Moderators Announced for Trump-Biden Presidential Debates

September 2, 2020 Updated: September 2, 2020

Fox News’ host Chris Wallace will moderate the first debate between President Donald Trump and Democratic presidential nominee Joe Biden, the commission that oversees the debates announced on Wednesday.

Trump and Biden will debate for the first time on Sept. 29 at the Case Western Reserve University and Cleveland Clinic in Ohio.

The second debate, slated for Miami on Oct. 15, will be moderated by Steve Scully, an executive producer for C-SPAN, according to the Commission on Presidential Debates, which describes itself as a nonpartisan nonprofit that handles scheduling and details for presidential debates.

Kristen Welker, a White House correspondent for NBC News, was tabbed to moderate the third debate, scheduled in Nashville, Tennessee, on Oct. 22.

USA Today’s Washington bureau chief Susan Page is marked down to moderate the sole debate between the vice president and the Democrat nominee.

Vice President Mike Pence and Sen. Kamala Harris (D-Calif.) will debate in Salt Lake City, Utah, on Oct. 7.

Mike-Pence-1
Vice President Mike Pence speaks during the third night of the Republican National Convention at Fort McHenry National Monument in Baltimore, Md., on Aug. 26, 2020. (Saul Loeb / AFP via Getty Images)
Kamala Harris
Democratic vice presidential nominee Kamala Harris delivers a campaign speech in Washington on Aug. 27, 2020. (Jonathan Ernst/Reuters)

“We are grateful to these experienced journalists, who will help ensure that the general election presidential debates continue to serve their unique educational purpose of helping the public learn about the candidates. Each individual brings great professionalism to moderating and understands that the purpose of the 2020 debate formats is to facilitate in-depth discussion of major topics,” Frank Fahrenkopf Jr., Dorothy Ridings, and Kenneth Wollack, co-chairs of the commission, said in a statement.

None of the four moderators were on a list of potential ones suggested by the Trump campaign last month.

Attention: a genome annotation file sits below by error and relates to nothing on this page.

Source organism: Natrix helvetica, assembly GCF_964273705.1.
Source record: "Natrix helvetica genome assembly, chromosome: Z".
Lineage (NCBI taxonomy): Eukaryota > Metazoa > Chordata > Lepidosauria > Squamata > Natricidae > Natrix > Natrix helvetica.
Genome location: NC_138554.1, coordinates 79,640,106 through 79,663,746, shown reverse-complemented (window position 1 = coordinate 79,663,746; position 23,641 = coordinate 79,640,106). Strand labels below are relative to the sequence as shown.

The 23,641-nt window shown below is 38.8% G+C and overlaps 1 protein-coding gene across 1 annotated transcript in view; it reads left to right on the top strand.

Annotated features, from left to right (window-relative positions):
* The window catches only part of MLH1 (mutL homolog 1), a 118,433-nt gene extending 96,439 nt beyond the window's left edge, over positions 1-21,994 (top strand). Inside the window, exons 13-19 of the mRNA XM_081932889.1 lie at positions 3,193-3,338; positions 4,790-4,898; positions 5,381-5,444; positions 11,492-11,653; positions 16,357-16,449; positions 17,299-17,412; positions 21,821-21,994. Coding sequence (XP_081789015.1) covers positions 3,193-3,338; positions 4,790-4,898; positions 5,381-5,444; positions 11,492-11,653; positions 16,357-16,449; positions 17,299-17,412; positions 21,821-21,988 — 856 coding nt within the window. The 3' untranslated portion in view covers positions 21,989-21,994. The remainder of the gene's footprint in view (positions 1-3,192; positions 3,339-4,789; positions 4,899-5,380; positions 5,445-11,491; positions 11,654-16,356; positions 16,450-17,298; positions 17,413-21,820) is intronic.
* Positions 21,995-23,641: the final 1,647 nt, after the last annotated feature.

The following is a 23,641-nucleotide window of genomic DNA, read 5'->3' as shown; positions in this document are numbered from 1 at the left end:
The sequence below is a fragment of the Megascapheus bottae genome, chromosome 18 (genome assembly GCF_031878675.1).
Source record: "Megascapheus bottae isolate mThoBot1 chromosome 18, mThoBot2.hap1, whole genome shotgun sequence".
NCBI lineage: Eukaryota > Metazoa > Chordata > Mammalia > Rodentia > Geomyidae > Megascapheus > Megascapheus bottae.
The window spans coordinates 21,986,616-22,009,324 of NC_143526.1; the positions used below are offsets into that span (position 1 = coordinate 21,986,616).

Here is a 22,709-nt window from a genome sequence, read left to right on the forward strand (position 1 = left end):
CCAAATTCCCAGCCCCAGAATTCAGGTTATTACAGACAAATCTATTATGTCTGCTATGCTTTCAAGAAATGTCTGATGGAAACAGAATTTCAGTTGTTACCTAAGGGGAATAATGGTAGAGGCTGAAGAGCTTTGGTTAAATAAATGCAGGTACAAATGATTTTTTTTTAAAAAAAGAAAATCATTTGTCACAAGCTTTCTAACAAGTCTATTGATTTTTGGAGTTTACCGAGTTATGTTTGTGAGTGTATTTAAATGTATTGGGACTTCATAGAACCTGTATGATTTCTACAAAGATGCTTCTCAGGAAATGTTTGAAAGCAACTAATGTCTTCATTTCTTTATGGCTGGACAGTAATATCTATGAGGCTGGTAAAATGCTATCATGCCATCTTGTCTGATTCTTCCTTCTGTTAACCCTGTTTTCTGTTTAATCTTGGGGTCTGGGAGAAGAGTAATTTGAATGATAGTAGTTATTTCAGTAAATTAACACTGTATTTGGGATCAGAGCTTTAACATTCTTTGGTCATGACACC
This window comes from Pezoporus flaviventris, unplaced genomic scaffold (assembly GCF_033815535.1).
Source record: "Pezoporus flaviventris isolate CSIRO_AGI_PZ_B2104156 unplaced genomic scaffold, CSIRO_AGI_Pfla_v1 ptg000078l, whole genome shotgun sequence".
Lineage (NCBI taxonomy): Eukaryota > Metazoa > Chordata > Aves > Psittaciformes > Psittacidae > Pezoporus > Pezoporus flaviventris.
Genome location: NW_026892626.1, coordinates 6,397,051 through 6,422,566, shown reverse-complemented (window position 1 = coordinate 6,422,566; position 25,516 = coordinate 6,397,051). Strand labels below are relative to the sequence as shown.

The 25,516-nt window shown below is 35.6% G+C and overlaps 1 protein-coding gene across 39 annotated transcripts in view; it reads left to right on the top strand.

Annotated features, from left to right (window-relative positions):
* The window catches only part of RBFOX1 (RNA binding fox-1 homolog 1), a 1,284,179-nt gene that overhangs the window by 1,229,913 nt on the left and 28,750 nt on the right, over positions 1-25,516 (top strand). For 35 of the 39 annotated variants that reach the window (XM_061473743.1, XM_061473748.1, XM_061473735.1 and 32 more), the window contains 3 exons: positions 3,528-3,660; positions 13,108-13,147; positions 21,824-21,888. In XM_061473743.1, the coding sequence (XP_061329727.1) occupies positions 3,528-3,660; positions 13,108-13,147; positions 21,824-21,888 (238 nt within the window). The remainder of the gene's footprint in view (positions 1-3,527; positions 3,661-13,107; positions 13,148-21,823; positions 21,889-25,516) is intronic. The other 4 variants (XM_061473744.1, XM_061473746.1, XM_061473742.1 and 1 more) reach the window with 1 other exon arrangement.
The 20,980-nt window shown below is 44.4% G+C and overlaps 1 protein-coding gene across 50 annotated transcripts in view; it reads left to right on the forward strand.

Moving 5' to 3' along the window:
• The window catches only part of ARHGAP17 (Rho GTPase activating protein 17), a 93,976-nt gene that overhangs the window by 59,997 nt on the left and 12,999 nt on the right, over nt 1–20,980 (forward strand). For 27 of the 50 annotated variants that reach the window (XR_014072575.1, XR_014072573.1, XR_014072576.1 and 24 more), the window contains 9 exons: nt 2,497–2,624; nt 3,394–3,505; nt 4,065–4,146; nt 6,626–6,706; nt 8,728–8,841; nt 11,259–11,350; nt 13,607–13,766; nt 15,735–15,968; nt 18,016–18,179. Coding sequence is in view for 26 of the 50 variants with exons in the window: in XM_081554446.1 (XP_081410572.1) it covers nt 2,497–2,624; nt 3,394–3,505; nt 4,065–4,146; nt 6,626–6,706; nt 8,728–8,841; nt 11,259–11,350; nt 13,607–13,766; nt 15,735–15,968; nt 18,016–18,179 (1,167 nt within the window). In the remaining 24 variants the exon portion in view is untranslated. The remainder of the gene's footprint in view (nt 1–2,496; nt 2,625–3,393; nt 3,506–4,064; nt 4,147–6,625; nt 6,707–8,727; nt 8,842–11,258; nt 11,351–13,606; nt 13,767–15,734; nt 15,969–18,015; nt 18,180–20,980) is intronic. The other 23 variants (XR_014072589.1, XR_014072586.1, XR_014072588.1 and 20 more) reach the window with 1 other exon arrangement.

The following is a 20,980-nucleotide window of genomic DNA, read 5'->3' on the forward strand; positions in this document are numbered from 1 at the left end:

In a statement sent to reporters, Biden campaign spokesman Andrew Bates said: “As Joe Biden has said for months—without farcical antics—he looks forward to participating in the debates set by the commission, regardless of who the independently chosen moderators are.”

Trump campaign communications director Tim Murtaugh said in a statement sent to The Epoch Times: “These are not the moderators we would have recommended if the campaign had been allowed to have any input. Some can be identified as clear opponents of President Trump, meaning Joe Biden will actually have a teammate on stage most of the time to help him excuse the radical, leftist agenda he is carrying. One thing is sure: Chris Wallace’s selection ensures that Biden will finally see him face-to-face after dodging his interview requests. That is, if Biden actually shows up.”

Each debate will run for 90 minutes with a 9 p.m. Eastern Time start.

Candidates from parties outside the GOP and Democrat Party will likely not qualify for any of the debates. The commission set a requirement that a candidate must have at least 15 percent support nationally in polls from five organizations approved by the commission, in addition to being on enough state ballots to have at least a mathematical chance of securing an Electoral College majority.

The first debate will be divided into six segments of about 15 minutes each. The segments will focus on major topics that will be selected by Wallace.

The second debate will be in the form of a town meeting, with candidates answering questions from South Florida residents. The third debate will follow the same format as the first.

The vice presidential debate will be divided into nine segments of approximately 10 minutes each.

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